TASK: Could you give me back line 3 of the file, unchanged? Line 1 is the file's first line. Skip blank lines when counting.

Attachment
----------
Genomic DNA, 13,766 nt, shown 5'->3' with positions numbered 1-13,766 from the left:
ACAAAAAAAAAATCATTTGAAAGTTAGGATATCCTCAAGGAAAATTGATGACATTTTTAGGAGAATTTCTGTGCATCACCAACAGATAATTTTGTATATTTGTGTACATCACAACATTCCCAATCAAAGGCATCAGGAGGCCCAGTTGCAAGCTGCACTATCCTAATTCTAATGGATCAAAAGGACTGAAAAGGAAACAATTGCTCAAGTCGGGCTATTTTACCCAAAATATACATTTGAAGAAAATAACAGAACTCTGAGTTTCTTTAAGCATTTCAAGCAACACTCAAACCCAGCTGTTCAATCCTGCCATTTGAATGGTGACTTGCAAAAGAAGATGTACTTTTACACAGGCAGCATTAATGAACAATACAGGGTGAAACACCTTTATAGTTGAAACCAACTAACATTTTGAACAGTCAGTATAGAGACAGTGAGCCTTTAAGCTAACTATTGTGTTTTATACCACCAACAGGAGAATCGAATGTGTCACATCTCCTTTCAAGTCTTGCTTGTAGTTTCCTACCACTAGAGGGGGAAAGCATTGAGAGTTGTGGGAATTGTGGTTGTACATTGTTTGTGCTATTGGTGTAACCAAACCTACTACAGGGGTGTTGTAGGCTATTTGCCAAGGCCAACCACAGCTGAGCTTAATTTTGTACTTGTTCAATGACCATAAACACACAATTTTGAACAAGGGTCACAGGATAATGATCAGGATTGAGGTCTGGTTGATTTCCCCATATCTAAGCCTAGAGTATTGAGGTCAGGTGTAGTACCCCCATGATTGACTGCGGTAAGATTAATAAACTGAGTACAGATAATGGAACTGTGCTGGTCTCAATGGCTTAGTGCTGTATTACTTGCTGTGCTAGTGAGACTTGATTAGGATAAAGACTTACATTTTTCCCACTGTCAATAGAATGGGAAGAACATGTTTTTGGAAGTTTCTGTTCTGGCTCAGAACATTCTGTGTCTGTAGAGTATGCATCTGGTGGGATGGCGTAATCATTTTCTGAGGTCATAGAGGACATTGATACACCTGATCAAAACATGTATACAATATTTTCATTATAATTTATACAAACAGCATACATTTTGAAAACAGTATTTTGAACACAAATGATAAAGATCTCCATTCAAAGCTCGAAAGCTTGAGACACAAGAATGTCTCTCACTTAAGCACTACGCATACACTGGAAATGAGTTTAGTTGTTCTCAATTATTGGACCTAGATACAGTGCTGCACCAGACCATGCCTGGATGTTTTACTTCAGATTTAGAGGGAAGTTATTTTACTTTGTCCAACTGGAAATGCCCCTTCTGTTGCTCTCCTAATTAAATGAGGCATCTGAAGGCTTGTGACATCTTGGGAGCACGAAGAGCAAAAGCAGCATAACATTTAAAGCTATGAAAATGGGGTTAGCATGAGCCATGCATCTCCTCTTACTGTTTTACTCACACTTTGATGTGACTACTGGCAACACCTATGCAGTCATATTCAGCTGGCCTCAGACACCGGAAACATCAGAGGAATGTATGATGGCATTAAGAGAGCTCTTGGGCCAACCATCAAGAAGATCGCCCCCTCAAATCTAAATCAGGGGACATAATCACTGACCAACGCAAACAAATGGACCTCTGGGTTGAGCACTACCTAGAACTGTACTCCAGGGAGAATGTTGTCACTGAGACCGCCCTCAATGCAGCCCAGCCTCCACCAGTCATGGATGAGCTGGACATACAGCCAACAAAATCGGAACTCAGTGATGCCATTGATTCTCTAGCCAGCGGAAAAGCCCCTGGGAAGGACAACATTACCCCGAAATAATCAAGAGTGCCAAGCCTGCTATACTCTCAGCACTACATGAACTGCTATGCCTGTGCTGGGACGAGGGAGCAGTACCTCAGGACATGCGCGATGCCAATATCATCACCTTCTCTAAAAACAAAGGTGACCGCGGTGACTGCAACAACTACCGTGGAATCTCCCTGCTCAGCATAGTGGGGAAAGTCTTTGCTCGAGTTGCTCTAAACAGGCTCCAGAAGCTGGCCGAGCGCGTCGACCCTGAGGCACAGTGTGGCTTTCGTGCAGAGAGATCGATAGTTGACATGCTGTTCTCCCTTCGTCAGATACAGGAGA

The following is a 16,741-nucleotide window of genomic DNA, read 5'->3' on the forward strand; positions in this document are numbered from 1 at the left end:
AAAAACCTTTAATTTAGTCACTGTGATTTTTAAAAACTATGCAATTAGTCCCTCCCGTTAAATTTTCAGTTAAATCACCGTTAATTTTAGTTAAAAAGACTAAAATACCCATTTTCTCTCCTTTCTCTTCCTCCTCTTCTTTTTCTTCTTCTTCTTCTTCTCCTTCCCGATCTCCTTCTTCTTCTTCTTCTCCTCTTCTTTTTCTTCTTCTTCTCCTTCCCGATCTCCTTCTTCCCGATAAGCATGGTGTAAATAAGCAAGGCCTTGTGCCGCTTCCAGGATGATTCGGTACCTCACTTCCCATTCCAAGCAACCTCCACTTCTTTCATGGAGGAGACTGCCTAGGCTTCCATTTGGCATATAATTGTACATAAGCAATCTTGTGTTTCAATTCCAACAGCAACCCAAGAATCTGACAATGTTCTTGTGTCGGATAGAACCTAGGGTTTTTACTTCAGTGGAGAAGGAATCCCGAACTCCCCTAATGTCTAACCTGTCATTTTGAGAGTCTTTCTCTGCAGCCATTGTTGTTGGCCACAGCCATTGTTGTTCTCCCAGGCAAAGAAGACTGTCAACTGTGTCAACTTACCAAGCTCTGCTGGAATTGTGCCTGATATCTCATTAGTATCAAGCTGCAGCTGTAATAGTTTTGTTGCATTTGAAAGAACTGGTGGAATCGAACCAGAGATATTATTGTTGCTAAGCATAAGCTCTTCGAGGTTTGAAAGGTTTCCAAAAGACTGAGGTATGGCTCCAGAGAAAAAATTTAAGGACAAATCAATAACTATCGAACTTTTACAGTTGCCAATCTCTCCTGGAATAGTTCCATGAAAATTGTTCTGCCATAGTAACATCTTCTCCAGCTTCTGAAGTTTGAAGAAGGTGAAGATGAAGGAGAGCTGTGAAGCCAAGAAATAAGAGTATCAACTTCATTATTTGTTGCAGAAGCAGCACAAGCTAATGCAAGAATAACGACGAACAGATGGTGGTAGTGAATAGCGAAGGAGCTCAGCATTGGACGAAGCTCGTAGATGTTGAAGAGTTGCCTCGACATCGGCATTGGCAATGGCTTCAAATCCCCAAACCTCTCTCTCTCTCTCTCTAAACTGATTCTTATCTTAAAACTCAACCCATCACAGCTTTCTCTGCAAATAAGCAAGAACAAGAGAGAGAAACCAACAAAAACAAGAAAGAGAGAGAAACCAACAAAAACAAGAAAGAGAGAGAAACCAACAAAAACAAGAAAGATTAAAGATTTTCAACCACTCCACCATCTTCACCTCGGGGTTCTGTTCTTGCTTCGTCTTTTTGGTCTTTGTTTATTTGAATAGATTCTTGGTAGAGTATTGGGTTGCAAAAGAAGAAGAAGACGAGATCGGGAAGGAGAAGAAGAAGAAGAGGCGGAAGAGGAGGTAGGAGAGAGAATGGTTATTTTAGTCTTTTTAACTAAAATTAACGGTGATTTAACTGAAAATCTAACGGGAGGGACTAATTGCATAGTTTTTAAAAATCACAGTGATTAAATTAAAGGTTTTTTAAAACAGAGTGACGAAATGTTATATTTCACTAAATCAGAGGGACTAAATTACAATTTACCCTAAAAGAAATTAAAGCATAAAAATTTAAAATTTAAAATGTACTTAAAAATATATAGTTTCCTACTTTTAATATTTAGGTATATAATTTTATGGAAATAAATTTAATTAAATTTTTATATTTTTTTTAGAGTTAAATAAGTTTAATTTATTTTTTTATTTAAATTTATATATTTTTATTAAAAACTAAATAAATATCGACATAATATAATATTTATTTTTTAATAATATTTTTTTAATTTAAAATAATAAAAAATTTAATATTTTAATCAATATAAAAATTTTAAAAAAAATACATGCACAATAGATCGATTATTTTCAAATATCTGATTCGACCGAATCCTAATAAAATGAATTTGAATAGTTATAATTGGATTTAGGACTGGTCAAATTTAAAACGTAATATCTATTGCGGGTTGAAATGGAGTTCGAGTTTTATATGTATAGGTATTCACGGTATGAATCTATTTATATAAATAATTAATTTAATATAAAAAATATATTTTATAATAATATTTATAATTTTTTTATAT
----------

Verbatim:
The following is a 16,741-nucleotide window of genomic DNA, read 5'->3' on the forward strand; positions in this document are numbered from 1 at the left end: